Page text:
A PLAN to build domestic student numbers at Monash University Gippsland by easing entry requirements was outlined to local staff this week.
University of Ballarat Pro Vice Chancellor David Battersby was in the Latrobe Valley to sell the implementation plan for a new regional university entity to cautiously receptive staff and student bodies.
He told The Express while not all questions had been answered and some difficulties remained, he was firmly focused on “opportunities”.
Chief among those opportunities was the chance to improve “outputs in terms of graduates’ employment” by broadening the university’s student base.
A new university, to be known as either State University or Federation University, subject to further consultation and eventual approval by the UB’s council, still requires formal approval by state and federal governments.
However, Professor Battersby said he was “extremely optimistic” that it could be secured.
UB and council
The Pro Vice Chancellor had optimism in spades this week, and said he was confident of forging a partnership with Latrobe City Council despite a number of councillors objecting publicly to the transition.
Professor Battersby met with Latrobe City Council Monday afternoon, but days earlier Councillor Christine Sindt told her fellow councillors, in a letter, “the takeover of our Group of Eight University by an unranked university,” represented, in football parlance, “the difference between playing in the AFL or a dusty outback oval without goalposts”.
Cr Sindt also approached La Trobe University seeking its interest in merging with the local Monash campus, rather than UB.
Professor Battersby said it was “not for me to make a judgement about what a council is doing and who it is talking to, that’s their business and they have every right to do that” but added “my business is about saying here is my vision, here are the opportunities and how can we work with you… I am here to listen to their views, they are a really important stakeholder”.
Yesterday Latrobe City Mayor Sandy Kam issued a statement which said there had been “lots of discussion” between councillors, Mr Battersby and Monash Gippsland Pro Vice Chancellor Robin Pollard on Monday, with council receiving a “commitment from both universities to continue this conversation moving forward”.
While Cr Kam said most councillors were able to attend the meeting, it is understood three did not, including Cr Sindt.
New students targeted
Professor Battersby addressed ongoing concerns by Monash Gippsland staff about funding arrangements for a new entity past the initial 12 months for which Monash had agreed to cover any operational losses.
While he said some of the detail “has to remain commercial in confidence”, Monash was making “very significant” financial and ‘in-kind’ contributions to the new university, “certainly beyond the first year” and, in some areas, joint collaborations would “continue in the long term”.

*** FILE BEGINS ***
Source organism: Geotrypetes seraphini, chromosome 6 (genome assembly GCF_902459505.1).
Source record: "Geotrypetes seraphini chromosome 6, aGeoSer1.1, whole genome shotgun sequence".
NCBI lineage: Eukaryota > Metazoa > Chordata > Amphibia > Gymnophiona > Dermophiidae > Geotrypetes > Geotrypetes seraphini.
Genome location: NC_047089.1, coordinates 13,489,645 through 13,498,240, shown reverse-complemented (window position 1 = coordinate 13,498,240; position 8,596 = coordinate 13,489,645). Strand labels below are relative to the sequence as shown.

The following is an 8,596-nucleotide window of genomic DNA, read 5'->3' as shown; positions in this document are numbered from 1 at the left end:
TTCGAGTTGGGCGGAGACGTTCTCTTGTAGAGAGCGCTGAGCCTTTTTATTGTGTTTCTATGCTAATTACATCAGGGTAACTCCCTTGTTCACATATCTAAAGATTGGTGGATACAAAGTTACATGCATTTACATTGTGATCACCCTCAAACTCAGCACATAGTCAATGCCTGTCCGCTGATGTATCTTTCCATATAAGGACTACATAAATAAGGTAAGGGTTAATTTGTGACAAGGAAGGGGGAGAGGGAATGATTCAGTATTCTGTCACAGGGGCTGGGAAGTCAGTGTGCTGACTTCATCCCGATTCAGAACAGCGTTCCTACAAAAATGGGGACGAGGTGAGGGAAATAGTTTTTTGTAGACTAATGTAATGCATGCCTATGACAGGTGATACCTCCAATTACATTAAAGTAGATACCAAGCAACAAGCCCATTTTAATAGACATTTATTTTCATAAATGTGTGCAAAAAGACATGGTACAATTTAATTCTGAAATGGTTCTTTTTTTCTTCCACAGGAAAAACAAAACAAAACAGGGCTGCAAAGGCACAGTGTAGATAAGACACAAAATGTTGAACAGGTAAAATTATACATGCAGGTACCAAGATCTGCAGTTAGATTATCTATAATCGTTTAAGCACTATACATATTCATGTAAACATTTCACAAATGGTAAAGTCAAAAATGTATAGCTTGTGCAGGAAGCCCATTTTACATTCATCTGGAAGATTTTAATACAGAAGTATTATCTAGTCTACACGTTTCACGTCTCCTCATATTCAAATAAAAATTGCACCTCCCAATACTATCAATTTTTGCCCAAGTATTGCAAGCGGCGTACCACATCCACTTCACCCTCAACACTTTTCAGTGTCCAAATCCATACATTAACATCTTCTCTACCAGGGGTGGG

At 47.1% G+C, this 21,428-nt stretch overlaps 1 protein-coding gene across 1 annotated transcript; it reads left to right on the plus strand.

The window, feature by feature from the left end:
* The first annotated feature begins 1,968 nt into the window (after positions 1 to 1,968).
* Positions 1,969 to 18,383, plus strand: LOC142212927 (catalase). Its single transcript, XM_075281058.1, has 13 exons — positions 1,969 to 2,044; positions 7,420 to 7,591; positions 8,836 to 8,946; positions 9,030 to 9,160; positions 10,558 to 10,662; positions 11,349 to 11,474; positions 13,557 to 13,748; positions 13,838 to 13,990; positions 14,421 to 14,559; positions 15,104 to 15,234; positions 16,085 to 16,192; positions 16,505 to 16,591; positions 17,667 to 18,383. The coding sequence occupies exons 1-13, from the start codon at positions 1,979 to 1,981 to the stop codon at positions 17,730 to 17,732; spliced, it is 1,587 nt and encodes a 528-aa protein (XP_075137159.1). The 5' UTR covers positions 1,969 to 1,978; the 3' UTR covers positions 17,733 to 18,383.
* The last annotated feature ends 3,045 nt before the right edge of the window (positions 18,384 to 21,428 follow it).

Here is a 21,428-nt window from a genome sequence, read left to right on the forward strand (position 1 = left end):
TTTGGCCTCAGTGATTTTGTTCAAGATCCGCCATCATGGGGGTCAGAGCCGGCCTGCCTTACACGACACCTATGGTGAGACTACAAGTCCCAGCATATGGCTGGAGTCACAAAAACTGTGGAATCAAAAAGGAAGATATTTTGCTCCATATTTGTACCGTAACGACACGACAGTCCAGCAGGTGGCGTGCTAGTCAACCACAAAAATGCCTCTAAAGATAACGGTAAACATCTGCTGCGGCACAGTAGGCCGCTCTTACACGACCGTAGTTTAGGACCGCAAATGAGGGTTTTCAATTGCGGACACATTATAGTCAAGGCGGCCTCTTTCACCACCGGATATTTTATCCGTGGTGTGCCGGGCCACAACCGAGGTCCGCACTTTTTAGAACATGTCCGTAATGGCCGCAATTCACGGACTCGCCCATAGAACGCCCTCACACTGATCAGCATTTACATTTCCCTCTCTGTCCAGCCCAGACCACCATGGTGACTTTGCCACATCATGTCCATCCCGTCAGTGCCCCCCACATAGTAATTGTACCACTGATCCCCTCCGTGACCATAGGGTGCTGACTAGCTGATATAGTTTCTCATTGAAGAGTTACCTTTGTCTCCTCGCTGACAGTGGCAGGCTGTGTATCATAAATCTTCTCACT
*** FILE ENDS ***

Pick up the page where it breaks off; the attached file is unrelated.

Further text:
Forecasting a shifting focus toward attracting students to a new regional university who might not ordinarily consider the possibility, Professor Battersby said “we need to put these folk at the centre of this enterprise”.
More than 70 per cent of UB’s domestic students came from regional areas, he said.
“A lot of our students may not even have finished high school, or (they might) have a TAFE qualification and want to go to university; some may have never thought about whether they could go to uni but now is the time to go,” Professor Battersby said.
“The university is here to meet their needs – we are here to help.”
Responding to concerns the lowering of ATAR score requirements for courses, in line with UB’s approach, would render the local campus “a glorified TAFE”, Professor Battersby said “we are all about outputs… we want (students) to end up with a qualification that makes them employable; saying ‘because you have a certain ATAR number, we don’t want you’, how cruel is that?”
The Pro Vice Chancellor provided data showing graduate employment outcomes after six months, from Australian universities, which placed UB second only to Australian Catholic University and ahead of Monash.
“UB employment rates (post graduation) are 82 to 83 per cent, that’s what counts,” Professor Battersby said.
That inclusive approach was welcomed by some staff The Express spoke with yesterday, however concerns lingered over future staff to student ratios in Gippsland, possible heavier teaching loads at the expense of research capacity, the drain of resources and expertise already happening, the level of support to be provided for the target student population in their transitions to university, the possible reluctance of UB’s council to move away from the Ballarat name and fears that, after years of restructure at the hands of Monash, the current merger proposal might not even eventuate.